Topic Overview

A child’s failure to reach speech and language milestones as expected
may be a “red flag,” or warning, meaning a speech and language development
problem. If your child does not reach developmental milestones on schedule, it
does not necessarily mean there is a problem. But he or she should be
evaluated by a health professional.

Language delays include problems understanding what is heard or
read (receptive language delays) or problems putting words together to form
meaning (expressive language delays). Some children have both speech and
language delays.

Red flags for a speech or language delay include:

  • No babbling by 9 months.
  • No first
    words by 15 months.
  • No consistent words by 18
    months.
  • No word combinations by 24 months.
  • Slowed or
    stagnant speech development.
  • Problems understanding your child’s
    speech at 24 months of age; strangers having problems understanding your
    child’s speech by 36 months of age.
  • Not showing an interest in
    communicating.

Also, talk to your health professional anytime you or another
caregiver has concerns about your child’s speech and language development or
other problem that affects your child’s speech or understanding of language,
such as:

  • Excessive drooling.
  • Problems
    sucking, chewing, or swallowing.
  • Problems with control and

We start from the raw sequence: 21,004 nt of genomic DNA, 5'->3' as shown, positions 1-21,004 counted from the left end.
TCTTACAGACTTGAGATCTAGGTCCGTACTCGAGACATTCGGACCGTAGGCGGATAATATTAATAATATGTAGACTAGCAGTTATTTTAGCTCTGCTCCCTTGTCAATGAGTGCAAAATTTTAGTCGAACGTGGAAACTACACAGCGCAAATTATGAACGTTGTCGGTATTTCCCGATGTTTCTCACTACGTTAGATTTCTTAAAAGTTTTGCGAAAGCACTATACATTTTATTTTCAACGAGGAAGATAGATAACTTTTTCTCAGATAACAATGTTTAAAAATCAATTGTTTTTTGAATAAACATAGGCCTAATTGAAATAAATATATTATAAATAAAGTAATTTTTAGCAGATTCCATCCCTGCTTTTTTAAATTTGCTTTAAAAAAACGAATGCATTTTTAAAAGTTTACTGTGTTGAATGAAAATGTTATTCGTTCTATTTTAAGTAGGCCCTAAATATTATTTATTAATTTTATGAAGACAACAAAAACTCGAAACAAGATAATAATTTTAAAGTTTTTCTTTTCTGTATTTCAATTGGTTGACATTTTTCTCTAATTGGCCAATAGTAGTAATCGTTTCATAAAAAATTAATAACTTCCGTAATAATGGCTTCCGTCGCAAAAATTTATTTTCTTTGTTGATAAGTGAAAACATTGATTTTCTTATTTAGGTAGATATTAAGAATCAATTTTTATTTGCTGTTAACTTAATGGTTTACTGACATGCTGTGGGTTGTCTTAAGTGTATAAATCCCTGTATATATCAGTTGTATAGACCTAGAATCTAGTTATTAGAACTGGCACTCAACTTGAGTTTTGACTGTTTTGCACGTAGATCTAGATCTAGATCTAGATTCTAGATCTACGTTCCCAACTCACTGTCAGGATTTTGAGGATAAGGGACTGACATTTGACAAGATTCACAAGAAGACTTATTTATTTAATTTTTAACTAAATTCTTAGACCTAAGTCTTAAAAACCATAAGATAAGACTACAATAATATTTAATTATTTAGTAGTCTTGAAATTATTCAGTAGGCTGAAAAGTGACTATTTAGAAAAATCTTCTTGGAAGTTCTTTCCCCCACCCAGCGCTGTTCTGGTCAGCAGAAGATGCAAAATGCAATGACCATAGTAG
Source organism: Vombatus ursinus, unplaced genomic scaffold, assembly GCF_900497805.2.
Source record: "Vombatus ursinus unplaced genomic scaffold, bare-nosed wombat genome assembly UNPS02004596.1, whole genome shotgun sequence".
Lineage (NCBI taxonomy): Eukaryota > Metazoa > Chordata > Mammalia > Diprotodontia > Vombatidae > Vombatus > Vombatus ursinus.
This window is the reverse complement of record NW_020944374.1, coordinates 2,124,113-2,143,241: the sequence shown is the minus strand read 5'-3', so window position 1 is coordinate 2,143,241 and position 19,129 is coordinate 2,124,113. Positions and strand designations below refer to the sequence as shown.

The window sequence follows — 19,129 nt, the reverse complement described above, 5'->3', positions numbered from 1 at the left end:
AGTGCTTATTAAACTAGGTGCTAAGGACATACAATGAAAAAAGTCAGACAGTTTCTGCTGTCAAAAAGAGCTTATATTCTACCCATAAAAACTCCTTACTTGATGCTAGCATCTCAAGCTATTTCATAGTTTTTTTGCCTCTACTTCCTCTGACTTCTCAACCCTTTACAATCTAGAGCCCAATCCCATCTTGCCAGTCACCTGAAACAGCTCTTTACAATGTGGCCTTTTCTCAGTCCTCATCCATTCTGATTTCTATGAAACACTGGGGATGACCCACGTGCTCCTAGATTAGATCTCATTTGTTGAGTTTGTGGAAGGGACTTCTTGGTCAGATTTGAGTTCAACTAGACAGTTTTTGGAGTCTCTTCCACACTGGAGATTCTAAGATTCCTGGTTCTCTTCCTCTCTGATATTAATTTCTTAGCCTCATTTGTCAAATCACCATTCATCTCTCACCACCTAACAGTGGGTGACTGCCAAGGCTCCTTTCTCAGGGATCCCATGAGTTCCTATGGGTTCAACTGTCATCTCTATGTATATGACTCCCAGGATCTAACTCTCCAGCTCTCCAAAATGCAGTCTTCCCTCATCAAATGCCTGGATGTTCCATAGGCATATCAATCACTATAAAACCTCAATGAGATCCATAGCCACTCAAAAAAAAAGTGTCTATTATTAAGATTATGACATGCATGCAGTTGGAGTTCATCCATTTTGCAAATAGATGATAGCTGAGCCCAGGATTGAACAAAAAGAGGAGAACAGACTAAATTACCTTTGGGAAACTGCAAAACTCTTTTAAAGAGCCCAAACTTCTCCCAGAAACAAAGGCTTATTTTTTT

coordination of lips, tongue, and jaw.
  • Stuttering that
    causes a child embarrassment, frustration, or difficulty with
    peers.
  • Poor memory skills by the time your child reaches
    kindergarten age (5 to 6 years). He or she may have difficulty learning colors,
    numbers, shapes, or the alphabet.

Other red flags include:

  • Failure to respond normally, such as not
    responding when spoken to. This may include signs that the child does not hear
    well, such as not reacting to loud noises.
  • A sudden loss of speech
    and language skills. Loss of abilities at any age should be addressed
    immediately.
  • Not speaking clearly or well by age 3.

Related Information

References

Other Works Consulted

  • Andrews JS, Fieldman HM (2011). Language delay. In CD Rudolph et al., eds., Rudolph’s Pediatrics, 22nd ed., pp. 331-334. New York: McGraw-Hill.

Credits

ByHealthwise Staff
Primary Medical Reviewer Susan C. Kim, MD – Pediatrics
Specialist Medical Reviewer Louis Pellegrino, MD – Developmental Pediatrics

Current as ofMay 4, 2017